In ACLU v. Tarek ibn Ziyad Academy, (D MN, May 7, 2010), a Minnesota federal district court refused to dismiss the ACLU's claim against individual board members of a charter school in a suit that alleged the school is in fact sectarian and promotes Islam in violation of the Establishment Clause. The court held that the complaint sets forth sufficient facts to state a claim aginst individual defendants, and that they do not have qualified immunity as to the claims. It held that the school itself is not immune from suit under the 11th Amendment because under Minnesota law school boards are treated as municipalities, not as an arm of the state. The court also allowed cross claims for indemnification against TiZA filed by its sponsor and the state Commissioner of Education to proceed.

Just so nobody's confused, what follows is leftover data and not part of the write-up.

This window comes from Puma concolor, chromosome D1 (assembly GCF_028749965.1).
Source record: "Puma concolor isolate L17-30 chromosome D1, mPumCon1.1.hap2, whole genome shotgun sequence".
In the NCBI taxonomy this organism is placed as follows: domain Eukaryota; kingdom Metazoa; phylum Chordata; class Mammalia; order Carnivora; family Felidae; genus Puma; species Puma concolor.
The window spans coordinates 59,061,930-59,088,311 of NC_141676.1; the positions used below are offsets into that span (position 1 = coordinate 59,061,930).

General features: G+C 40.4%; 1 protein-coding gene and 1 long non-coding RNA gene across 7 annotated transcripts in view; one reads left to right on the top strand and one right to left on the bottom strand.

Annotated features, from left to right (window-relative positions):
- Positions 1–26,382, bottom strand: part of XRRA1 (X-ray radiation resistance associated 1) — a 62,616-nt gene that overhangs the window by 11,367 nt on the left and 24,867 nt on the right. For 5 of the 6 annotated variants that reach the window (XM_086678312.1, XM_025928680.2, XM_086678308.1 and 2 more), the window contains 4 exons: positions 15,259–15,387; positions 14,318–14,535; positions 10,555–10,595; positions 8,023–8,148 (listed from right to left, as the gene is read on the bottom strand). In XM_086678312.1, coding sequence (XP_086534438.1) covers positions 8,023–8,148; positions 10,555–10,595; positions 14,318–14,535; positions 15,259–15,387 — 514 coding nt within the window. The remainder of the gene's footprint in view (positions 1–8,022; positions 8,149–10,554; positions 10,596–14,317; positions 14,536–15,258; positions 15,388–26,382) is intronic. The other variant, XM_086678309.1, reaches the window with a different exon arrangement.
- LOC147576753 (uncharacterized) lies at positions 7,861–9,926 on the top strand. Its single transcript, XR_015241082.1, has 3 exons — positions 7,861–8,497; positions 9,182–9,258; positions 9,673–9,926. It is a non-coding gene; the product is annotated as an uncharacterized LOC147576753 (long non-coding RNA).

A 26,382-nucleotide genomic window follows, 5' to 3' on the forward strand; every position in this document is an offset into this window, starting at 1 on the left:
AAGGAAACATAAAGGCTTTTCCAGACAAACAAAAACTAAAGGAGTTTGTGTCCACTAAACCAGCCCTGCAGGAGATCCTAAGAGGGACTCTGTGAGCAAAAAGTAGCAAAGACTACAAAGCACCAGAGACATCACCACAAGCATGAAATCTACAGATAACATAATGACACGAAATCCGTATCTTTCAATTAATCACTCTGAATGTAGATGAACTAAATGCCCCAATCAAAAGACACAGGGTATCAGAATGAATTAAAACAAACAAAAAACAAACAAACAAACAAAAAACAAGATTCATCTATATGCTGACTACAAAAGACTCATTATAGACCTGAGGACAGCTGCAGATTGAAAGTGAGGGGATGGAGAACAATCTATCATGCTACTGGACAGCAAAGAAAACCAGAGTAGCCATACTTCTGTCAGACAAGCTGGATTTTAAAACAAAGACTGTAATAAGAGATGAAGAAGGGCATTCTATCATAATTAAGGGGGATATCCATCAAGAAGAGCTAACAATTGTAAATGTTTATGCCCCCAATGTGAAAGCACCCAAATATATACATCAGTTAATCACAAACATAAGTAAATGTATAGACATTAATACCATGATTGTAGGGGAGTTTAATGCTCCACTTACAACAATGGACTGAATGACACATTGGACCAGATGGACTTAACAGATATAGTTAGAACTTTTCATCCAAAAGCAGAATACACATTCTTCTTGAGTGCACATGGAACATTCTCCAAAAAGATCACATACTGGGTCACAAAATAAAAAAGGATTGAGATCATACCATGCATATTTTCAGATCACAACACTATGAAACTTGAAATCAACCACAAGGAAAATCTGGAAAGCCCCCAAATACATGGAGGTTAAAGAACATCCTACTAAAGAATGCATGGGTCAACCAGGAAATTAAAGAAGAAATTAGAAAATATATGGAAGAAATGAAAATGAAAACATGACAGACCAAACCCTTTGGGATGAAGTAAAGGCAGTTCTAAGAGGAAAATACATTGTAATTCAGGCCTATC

Finally the court denied an application by ten TiZA students and four of their parents to intervene to protect the school's accommodation of their free exercise of religion. The court held that any injury to the students that might result from a settlement of the lawsuit by TiZA is too remote and speculative, and that any impairment of their rights might well be traceable to TiZA rather than plaintiffs. It also held that the students had delayed too long in filing a motion to intervene. However, the court granted the students permission to file an amicus brief in the case. The Minneapolis Star Tribune reported on the decision.